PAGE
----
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Does having two children of the same sex make them more or less prone to gender stereotyping?

(7 Posts)
BedHog Sun 28-Aug-11 15:07:31

I've just got one DS (3yrs), DC2 is due soon and I don't know if it will be a boy or girl, so I've been thinking about sibling relationships quite a bit recently.

I've noticed when DS plays on his own, or with his female friends, he's more likely to enjoy a range of different toys and ways of playing. He likes traditionally 'boys' toys such as cars, trains etc., but equally plays with unisex and 'girls' toys too.

However, when he plays with his male friends, they are much more likely to end up playing much more physically, throwing stuff around, shouting loudly, and generally being boisterous and annoying. Similarly, when we're in a larger group containing at least two girls, the girls are more likely to go off together and do something more sedate, like colouring or playing with dolls.

It's quite puzzling for my group of friends as we have all tried as much as possible to provide the children with a wide range of activities, and to avoid the whole 'pink and blue' thing.

Does this happen with siblings too? If you have two children of the same sex are they more likely to encourage each other to act stereotypically than if you have a boy and a girl? Or does having one of each just serve to highlight the differences more, resulting in each child playing the allotted role of boy or girl without exploring other possibilities?

BlueberryPancake Sun 28-Aug-11 19:26:11

I have two boys aged now 5 and 4. We have a basket of toys that are more traditional toys for girls - a playhouse, dolls, barbies, etc. My boys play together with these differently than when girls come over. For example, they will play hospital and line up all the dolls and examin them and operate on them... But when we have girl friends around, my boys will tend to play in a more stereotypical girly way with the toys ie getting them their tea. If you make the effort to get them toys for boys and for girls, I think they are more likely to accept and play with both. If the toys are not available, then it's hard to play with them. My boys have had a play kitchen wtih plastic food and tea set, a playhouse, and dolls since they were little. But they prefer their garage/fireman sam/superhero stuff...

SquongebobSparepants Sun 28-Aug-11 19:38:53

I have two girls with a 19 month gap, the eldest is 5 and a complete girl most of the time. The youngest likes to wear dresses and skirts, BUT with robot and shark tshirts. She's a classic girlie tomboy, loves pirates, fire engines, cars etc but also plays dolls happily with her sister.
When they play together their games mix from sweet little tea parties to boisterous wrestling although not as bad as boys can get.

So I have no idea, given the choice eldest chose a hello kitty bedset, youngest a fire engine one, so does that mean less likely?

Solola Sun 28-Aug-11 20:08:03

This is a VERY interesting question and something I have never thought about before. I have 3 boys and I tend to think of them all as being very boisterous, physical and active as this is how they behave most of the time. However, just thinking about your question, they do really enjoy playing in different ways when they are alone.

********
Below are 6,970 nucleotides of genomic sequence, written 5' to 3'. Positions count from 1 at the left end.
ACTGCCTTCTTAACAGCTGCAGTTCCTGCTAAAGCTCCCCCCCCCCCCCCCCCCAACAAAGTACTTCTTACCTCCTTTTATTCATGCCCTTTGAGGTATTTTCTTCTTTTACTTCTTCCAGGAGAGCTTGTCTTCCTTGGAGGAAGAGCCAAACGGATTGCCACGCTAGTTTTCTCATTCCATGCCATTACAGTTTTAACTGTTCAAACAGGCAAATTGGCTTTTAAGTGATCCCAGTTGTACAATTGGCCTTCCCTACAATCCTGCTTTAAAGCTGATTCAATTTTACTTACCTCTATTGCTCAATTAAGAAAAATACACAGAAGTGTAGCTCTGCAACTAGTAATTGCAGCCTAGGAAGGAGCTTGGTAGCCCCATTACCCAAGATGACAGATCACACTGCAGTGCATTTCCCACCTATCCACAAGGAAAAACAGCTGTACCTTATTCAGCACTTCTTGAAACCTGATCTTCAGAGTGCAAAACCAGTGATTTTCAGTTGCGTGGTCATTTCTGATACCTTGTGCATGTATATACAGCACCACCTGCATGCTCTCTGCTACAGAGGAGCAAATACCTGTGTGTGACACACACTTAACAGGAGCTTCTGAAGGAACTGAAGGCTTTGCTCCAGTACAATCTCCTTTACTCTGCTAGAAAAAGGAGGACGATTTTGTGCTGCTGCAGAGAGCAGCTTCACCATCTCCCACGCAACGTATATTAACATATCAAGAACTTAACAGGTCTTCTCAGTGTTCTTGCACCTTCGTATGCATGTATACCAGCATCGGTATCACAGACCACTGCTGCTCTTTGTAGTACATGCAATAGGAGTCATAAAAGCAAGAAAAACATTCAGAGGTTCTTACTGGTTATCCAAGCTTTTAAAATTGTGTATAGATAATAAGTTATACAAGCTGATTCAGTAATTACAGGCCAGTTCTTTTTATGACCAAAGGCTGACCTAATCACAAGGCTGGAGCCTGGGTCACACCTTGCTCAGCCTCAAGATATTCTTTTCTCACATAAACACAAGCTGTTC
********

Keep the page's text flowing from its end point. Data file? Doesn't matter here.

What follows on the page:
My eldest love puzzle books, crosswords and any kind of word-game and will sit quietly doing these. My middle one likes jigsaws and art, painting etc and my baby loves books (that's not my train, etc).

Perhaps if they'd had a sister to encourage them to do these activities more often then they would be different?

I do sometimes find that when we are with other boys who have no siblings or have sisters rather than brothers then I have to be really careful that they don't be too rough, noisy etc as these boys seem more uncomfortable with this kind of play. Example, I have a friend whose 2 year old son burst out crying when my 2 year old was running around with a stick. My friend looked a bit disapproving at my son waving a stick around whereas for me that is totally normal behaviour. Perhaps I have just become immune to the noise and chaos (I love it).

Someone said to me yesterday that it is nice for boys to have a sister as it makes them more empathetic and I thought it through. Not sure - I have two brothers, one is very sensitive and the other is not!

MotherOfHobbit Sun 28-Aug-11 20:20:35

I read recently that having an older sibling that is of the same gender tends to reinforce gender stereotypes while those a sibling of a different gender tend to be less so. here

The truth is though, I think there are so many forces at work - the child's own natural preference, sibling/parent influence, environment etc - that ultimately there's too much variation between individuals for it to make a big difference.

SquongebobSparepants Sun 28-Aug-11 20:54:20

Also I have older sisters and was the biggest tomboy going, I would only wear skirts to school (because I was made to) otherwise I was in trousers, I never owned a doll, all DD2's cars are my old ones. So having older siblings the same gender as me made feck all difference to me.

Nagoo Sun 28-Aug-11 21:20:18

I do think that children develop their personalities as a reaction to their siblings to a fairly large extent, but I'm not sure how gender distinctions fit into this.

They like what they like. I think all we can do is provide an environment with a range of activities and toys so that they can pursue what interests them.

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